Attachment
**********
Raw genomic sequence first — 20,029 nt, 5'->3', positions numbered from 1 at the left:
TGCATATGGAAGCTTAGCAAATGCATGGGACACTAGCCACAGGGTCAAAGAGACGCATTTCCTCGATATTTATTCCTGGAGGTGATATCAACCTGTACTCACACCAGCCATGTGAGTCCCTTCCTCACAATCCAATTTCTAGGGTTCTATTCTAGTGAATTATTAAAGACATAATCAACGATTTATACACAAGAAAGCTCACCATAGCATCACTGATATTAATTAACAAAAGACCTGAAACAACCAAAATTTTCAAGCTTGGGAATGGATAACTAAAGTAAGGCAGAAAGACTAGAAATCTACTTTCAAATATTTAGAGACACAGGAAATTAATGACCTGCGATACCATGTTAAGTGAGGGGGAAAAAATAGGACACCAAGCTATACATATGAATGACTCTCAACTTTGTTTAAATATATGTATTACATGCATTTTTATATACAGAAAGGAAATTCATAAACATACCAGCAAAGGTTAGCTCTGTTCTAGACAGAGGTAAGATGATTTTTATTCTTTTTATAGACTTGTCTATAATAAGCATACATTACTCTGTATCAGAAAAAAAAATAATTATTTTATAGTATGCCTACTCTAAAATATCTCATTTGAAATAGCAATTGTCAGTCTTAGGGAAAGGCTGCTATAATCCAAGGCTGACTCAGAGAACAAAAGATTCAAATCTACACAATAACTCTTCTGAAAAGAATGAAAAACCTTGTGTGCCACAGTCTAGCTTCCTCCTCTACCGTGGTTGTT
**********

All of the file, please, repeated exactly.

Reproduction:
Raw genomic sequence first — 20,029 nt, 5'->3', positions numbered from 1 at the left:
TGCATATGGAAGCTTAGCAAATGCATGGGACACTAGCCACAGGGTCAAAGAGACGCATTTCCTCGATATTTATTCCTGGAGGTGATATCAACCTGTACTCACACCAGCCATGTGAGTCCCTTCCTCACAATCCAATTTCTAGGGTTCTATTCTAGTGAATTATTAAAGACATAATCAACGATTTATACACAAGAAAGCTCACCATAGCATCACTGATATTAATTAACAAAAGACCTGAAACAACCAAAATTTTCAAGCTTGGGAATGGATAACTAAAGTAAGGCAGAAAGACTAGAAATCTACTTTCAAATATTTAGAGACACAGGAAATTAATGACCTGCGATACCATGTTAAGTGAGGGGGAAAAAATAGGACACCAAGCTATACATATGAATGACTCTCAACTTTGTTTAAATATATGTATTACATGCATTTTTATATACAGAAAGGAAATTCATAAACATACCAGCAAAGGTTAGCTCTGTTCTAGACAGAGGTAAGATGATTTTTATTCTTTTTATAGACTTGTCTATAATAAGCATACATTACTCTGTATCAGAAAAAAAAATAATTATTTTATAGTATGCCTACTCTAAAATATCTCATTTGAAATAGCAATTGTCAGTCTTAGGGAAAGGCTGCTATAATCCAAGGCTGACTCAGAGAACAAAAGATTCAAATCTACACAATAACTCTTCTGAAAAGAATGAAAAACCTTGTGTGCCACAGTCTAGCTTCCTCCTCTACCGTGGTTGTT